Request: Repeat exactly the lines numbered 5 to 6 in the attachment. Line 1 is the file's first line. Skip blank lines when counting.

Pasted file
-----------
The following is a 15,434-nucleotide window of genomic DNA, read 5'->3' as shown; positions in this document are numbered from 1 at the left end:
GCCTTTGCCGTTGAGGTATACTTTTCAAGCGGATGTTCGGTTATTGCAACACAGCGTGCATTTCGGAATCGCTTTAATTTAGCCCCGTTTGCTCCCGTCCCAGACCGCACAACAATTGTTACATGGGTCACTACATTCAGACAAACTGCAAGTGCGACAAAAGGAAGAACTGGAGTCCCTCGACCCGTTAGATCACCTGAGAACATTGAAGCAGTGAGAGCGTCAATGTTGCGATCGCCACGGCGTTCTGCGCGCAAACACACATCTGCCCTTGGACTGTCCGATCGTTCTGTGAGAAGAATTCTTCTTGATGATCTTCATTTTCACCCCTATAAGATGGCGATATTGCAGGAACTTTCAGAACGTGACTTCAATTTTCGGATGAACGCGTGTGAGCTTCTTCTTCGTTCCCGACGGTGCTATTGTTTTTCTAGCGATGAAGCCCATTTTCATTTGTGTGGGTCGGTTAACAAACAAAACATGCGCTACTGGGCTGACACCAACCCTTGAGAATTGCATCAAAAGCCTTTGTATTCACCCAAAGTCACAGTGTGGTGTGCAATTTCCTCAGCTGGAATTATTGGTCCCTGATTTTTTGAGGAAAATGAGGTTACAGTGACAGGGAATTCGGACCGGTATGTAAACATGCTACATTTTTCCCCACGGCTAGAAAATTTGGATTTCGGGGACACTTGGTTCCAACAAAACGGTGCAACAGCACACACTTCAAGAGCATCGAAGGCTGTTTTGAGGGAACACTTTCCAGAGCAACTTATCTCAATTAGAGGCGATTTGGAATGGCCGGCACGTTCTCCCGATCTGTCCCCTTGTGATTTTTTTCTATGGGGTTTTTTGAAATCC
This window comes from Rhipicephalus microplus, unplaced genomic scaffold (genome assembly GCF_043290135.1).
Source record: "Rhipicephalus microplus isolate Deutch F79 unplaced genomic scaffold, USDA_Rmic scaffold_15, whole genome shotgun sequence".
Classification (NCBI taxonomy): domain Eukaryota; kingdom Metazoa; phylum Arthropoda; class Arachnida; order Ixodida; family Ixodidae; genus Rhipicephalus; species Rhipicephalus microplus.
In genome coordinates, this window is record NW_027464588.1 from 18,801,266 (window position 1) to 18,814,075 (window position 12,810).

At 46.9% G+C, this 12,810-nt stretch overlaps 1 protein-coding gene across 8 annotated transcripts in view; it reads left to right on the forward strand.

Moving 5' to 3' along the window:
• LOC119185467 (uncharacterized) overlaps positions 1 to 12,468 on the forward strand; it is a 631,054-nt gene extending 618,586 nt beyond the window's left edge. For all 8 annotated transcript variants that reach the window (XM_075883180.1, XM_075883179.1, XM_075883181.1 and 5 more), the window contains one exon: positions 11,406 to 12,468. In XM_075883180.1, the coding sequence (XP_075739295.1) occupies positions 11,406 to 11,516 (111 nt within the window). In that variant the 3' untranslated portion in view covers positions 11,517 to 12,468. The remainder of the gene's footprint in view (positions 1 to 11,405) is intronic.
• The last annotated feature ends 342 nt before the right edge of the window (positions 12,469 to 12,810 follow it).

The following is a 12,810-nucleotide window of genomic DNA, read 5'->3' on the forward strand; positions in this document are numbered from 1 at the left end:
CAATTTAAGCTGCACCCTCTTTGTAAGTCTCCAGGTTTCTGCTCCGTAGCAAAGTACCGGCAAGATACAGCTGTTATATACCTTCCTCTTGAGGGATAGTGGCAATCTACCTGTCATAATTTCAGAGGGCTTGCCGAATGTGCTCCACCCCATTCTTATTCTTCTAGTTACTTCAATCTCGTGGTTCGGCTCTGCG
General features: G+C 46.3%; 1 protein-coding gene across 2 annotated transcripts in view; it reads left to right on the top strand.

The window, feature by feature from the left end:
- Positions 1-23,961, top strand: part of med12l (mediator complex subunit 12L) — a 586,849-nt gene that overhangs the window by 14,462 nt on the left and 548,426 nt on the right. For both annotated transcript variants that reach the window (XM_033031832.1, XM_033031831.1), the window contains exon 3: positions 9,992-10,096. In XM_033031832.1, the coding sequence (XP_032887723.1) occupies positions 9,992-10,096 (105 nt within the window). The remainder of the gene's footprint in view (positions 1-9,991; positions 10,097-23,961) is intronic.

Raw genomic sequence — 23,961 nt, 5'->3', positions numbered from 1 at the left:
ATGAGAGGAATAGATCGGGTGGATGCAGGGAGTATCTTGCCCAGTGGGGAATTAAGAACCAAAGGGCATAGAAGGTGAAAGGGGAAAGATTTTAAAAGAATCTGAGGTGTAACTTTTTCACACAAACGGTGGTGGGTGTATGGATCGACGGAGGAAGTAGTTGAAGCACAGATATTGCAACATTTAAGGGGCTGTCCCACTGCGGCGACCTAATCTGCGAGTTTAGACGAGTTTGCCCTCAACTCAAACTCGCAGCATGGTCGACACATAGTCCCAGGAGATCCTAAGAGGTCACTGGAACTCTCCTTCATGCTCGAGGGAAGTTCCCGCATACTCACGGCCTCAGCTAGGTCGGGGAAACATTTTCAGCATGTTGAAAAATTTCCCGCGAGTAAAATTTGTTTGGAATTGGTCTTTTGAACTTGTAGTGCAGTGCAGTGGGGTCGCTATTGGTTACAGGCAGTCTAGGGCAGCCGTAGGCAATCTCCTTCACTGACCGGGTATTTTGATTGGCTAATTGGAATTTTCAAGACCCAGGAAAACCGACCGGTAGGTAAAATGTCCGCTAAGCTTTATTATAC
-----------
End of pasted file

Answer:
Classification (NCBI taxonomy): domain Eukaryota; kingdom Metazoa; phylum Arthropoda; class Arachnida; order Ixodida; family Ixodidae; genus Rhipicephalus; species Rhipicephalus microplus.
In genome coordinates, this window is record NW_027464588.1 from 18,801,266 (window position 1) to 18,814,075 (window position 12,810).